There may be wires that can be seen running from the backpack or jacket back into their clothes. In many instances they will keep their hand their pocket or the bag, so they can keep their hand on the detonator. In some instances, they may keep the detonator outside of the pocket, especially if it is a dead man switch that triggers the IED when they let go of the trigger (see the second image).

 

While the vast majority of suicide bombers are male, it should be noted that there are female suicide bombers too. This holds especially true with religious zealots. If your church has trained safety and security personnel, there is an increased chance that they may be able to identify these individuals and isolate them from others, or exclude them from the church altogether. Either action will save lives!

Over the next few days, I will be blogging about the types of IED’s and how they may be delivered. As much as I dislike doing this, some of these posts may be discussing the same subject over multiple days, simply because there is so much information to share so we can keep you, and your church, safe. Until then, … Mark

Bombings: Could they be coming to a U.S. church?

Some of you are looking at the title of today’s blog and asking “Is he nuts, that isn’t a problem!”. Well, it may not be a problem in the United States yet, but I firmly believe it will be in the near future. Much like I predicted in 2004 that active shootings in churches would increase, I am predicting that we will see active bombers in the churches sometime in the near future.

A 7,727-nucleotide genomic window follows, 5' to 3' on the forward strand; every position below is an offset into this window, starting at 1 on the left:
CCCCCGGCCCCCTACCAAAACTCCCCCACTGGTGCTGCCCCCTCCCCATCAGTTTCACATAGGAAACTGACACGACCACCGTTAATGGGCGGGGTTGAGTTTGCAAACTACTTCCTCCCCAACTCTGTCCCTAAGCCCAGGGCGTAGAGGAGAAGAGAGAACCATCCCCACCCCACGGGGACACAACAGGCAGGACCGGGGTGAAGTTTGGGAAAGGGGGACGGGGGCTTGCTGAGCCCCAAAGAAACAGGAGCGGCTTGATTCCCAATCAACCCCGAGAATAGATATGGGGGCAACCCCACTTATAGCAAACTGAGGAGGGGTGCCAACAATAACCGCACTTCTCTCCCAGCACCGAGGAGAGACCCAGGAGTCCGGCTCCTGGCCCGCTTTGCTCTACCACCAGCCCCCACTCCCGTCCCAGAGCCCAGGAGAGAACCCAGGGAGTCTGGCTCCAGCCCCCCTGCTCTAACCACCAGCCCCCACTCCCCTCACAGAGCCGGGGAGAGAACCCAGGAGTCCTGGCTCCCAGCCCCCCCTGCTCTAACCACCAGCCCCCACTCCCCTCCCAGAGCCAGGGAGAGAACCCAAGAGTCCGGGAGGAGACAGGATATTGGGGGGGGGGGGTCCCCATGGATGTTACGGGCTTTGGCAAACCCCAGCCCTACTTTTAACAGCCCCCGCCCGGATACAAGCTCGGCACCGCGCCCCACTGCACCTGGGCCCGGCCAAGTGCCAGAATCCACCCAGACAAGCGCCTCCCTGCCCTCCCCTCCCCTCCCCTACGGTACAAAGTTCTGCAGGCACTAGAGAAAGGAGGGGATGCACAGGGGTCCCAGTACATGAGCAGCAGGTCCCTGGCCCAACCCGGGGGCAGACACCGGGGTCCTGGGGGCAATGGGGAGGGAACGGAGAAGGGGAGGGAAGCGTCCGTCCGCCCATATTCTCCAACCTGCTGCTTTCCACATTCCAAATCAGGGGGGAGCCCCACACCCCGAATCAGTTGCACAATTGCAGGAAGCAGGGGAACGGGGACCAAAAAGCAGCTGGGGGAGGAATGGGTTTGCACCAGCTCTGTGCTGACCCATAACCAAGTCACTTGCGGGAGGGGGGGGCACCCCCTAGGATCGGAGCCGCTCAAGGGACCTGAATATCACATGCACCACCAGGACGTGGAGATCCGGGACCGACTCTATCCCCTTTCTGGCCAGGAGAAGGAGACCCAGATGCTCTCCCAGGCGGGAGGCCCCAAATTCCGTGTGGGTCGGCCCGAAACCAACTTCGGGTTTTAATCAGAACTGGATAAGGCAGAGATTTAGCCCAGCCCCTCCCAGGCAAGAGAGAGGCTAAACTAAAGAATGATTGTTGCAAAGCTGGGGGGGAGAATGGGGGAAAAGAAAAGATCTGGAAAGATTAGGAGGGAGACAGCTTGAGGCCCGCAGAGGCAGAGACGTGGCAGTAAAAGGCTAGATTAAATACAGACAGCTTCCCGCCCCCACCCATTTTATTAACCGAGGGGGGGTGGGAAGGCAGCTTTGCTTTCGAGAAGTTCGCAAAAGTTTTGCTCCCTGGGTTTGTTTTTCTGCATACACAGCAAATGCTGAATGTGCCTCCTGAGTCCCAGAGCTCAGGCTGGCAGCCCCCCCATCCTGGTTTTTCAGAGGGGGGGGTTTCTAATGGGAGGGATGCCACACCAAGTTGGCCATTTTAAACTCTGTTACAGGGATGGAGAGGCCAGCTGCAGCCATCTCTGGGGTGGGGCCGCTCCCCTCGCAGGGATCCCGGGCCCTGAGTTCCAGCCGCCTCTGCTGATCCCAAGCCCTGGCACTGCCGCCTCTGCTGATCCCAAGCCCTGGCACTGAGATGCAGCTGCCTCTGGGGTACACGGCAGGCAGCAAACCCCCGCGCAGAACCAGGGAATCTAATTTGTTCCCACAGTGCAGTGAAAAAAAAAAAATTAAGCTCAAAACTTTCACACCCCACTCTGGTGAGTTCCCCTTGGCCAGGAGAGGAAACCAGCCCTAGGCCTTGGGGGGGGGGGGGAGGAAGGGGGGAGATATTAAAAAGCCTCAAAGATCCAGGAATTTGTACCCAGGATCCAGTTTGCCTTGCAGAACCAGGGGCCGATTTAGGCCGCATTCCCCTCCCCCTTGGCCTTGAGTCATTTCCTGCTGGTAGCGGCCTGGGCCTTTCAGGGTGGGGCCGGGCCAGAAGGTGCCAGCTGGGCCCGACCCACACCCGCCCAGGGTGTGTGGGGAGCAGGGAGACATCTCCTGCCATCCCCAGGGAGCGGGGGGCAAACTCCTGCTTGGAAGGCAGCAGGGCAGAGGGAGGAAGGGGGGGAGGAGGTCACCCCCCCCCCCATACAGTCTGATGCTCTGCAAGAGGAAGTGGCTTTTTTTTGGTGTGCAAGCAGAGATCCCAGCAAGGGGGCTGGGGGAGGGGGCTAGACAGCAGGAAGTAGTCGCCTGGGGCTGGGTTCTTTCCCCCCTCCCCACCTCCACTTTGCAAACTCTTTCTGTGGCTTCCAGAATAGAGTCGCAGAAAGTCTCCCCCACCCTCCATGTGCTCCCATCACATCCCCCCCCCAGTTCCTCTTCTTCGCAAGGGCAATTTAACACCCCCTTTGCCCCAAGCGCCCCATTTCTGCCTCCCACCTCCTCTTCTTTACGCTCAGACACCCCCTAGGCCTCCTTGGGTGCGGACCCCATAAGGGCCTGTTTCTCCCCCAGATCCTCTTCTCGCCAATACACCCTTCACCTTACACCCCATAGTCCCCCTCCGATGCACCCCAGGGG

We only need to look at the trends of the past to see some aspects of the future.  Specifically, I am look at the bombings in Afghanistan, Nigeria, and Egypt (each a separate link) to understand how these bombings could be in our future. I also looked at the most recent attempt to bomb the New York City subway system. With the availability of how to make Improvised Explosive Devices (IED’s) being easy to find online, it also leads me to believe that this type of escalation is not far-fetched.

It is important to note that not only Christian Churches may be subject to these bombings. We need to also consider the possibility of bombing attacks on Jewish Synagogues, Muslim Mosques, Sihk Gurdwara’s, and many other types of houses of worship. To be quite honest, no house of worship should be excluded from the possibility that an IED may be used to cause death and destruction.

The individuals who will commit bombings in houses of worship (in my opinion) will be religious zealots. Several have come to mind when using this term. On both sides of the Muslim religion (Shiite and Sunni), radicals have caused death and destruction using IED’s in the name of Allah. They have instigated bombings and shootings against what they perceive to be infidels. If they did it in other countries, what makes us think that they wouldn’t also do the same to houses of worship in the United States?